I will never forget the special Valentines Day many years ago when Shannon, my roommate’s girlfriend, surprised me with a single white rose. I’d been feeling down and lonely after the guy I’d been dating stopped returning my phone calls a week before the impending holiday, repellant to all those who fear commitment, pink hearts and chocolate. Not only did I dodge a bullet when this guy so unceremoniously dumped me, but I also learned how valuable a friend Shannon was as she passed me this gift with a mischievous smile, then scooted into her girlfriend’s room for some Valentines canoodling. I couldn’t wipe the smile off my face all day and for weeks to follow because I knew that someone wanted to make me happy.
Reaching out to artists here on Redbubble can be supportive in the same way that Shannon knocked me out of my downer. Some artists are satisfied with making art completely for themselves, and they keep it to themselves. Most of us, however, thrive on feedback and reflection to gain new perspective on what our potential might be. Even the most seasoned and confident of us need a little boost now and again.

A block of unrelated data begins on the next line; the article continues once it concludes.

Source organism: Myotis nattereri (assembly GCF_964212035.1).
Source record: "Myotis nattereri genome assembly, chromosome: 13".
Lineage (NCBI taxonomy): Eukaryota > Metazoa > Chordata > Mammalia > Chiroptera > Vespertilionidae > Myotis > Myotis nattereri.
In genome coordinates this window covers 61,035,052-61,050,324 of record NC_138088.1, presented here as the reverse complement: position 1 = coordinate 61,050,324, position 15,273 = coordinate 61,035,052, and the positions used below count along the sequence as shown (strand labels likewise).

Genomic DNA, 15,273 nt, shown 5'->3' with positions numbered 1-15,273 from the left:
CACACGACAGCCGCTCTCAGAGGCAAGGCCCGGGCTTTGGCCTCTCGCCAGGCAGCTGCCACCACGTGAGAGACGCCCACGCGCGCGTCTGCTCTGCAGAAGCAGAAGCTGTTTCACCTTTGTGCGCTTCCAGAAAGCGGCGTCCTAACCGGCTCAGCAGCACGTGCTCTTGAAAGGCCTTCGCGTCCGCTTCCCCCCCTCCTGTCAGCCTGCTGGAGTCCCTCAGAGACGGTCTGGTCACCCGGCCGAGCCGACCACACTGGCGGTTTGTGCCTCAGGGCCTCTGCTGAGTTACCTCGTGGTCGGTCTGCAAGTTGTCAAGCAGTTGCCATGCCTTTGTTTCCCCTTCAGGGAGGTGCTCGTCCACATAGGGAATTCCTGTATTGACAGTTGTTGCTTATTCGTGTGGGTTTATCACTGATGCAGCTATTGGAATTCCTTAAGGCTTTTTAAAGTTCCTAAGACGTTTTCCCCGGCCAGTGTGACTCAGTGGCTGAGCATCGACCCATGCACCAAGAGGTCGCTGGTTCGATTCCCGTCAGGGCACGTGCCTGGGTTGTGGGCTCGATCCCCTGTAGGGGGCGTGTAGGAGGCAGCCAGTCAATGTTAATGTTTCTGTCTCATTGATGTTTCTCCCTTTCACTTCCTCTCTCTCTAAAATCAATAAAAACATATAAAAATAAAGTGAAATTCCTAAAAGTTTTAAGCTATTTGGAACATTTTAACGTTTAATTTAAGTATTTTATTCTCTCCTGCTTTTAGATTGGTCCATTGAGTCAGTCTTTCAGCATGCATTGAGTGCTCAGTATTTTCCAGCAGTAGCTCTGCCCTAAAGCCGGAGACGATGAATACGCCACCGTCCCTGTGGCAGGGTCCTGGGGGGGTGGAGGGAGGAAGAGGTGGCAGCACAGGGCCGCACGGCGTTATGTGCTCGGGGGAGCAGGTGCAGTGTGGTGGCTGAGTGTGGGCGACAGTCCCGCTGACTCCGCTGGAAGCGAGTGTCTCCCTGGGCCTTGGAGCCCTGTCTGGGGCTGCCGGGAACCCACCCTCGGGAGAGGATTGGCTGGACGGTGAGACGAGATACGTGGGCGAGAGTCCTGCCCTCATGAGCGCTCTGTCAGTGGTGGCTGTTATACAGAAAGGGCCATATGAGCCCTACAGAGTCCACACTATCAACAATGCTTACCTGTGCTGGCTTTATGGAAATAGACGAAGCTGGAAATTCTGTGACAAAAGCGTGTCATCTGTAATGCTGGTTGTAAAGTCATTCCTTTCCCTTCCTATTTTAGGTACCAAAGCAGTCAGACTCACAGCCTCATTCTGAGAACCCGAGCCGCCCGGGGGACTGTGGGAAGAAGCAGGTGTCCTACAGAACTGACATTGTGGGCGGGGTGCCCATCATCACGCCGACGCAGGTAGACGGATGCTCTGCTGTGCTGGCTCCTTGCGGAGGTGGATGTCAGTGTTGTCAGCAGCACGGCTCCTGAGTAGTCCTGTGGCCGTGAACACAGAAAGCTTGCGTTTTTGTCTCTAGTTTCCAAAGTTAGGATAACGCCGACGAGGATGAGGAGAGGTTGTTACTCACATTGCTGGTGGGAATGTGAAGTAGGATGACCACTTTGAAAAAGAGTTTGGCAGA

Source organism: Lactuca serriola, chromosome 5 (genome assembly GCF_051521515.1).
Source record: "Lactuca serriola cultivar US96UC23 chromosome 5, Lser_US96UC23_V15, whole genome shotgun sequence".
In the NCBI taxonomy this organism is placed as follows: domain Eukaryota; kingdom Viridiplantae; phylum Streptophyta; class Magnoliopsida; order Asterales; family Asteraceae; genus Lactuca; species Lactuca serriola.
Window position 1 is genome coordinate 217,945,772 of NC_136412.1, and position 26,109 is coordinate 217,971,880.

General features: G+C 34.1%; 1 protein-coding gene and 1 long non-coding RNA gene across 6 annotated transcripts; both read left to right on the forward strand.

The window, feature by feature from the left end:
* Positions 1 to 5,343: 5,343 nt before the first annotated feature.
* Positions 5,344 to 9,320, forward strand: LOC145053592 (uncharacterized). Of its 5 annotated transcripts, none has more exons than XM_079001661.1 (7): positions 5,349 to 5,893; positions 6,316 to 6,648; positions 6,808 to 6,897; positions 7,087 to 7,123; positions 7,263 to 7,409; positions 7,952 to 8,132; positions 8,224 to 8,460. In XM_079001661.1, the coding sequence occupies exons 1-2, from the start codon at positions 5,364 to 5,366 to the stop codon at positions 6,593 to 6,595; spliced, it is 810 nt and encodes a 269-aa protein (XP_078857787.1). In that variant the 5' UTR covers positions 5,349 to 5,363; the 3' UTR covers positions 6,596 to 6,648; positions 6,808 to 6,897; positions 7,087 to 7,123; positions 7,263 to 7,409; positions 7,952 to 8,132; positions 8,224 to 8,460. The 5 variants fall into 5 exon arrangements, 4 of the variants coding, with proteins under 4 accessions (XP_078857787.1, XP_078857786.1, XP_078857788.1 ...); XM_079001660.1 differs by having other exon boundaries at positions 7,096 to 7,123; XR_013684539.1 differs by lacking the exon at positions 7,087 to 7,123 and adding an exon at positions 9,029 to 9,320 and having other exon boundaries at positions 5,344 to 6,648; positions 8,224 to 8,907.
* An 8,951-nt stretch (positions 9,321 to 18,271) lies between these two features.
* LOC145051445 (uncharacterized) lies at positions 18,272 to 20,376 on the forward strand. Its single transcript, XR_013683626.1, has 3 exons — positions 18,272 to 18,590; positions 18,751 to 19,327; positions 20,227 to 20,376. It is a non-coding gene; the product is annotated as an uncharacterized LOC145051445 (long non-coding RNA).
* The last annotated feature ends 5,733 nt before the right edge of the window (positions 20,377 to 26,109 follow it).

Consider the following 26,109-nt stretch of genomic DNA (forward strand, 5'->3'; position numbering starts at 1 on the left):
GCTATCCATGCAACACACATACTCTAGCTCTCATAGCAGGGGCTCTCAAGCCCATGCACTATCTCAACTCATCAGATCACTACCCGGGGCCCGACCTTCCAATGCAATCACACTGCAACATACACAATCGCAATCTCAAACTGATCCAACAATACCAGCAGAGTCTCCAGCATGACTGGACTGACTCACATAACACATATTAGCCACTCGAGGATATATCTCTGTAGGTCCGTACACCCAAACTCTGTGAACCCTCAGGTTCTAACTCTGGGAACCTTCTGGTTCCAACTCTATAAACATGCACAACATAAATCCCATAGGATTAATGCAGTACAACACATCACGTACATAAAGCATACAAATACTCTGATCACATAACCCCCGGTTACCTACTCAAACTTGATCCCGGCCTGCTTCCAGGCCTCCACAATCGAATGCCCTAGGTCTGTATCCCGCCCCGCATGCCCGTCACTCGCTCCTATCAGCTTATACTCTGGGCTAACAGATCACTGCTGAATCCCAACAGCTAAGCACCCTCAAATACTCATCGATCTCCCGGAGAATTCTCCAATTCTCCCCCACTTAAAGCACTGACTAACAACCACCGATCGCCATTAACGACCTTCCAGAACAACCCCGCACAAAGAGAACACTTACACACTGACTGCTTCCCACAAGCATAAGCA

Redbubble provides a ton of tools that you can use to connect with artists. You can send someone a private Bubblemail message, or, if you look on the bottom of each individual artwork’s page, you’ll find a plethora of tools available for you to use to interact with anyone. For those of us who have too much work to do, there are some quick ways to connect. When you find yourself with more time, there are ways to connect on a deeper level.
Some quick ways to reach out:
You can follow an artist’s entire portfolio from their main profile page, and receive updates by email when they post new works online. When you click that Follow button, that artist will receive a notice and will be linked to your portfolio. Even better, you can choose to have that artist’s profile post automatically to your Facebook profile after you click on the Follow button. This feature can be turned on or off from the “Connect With Facebook” page.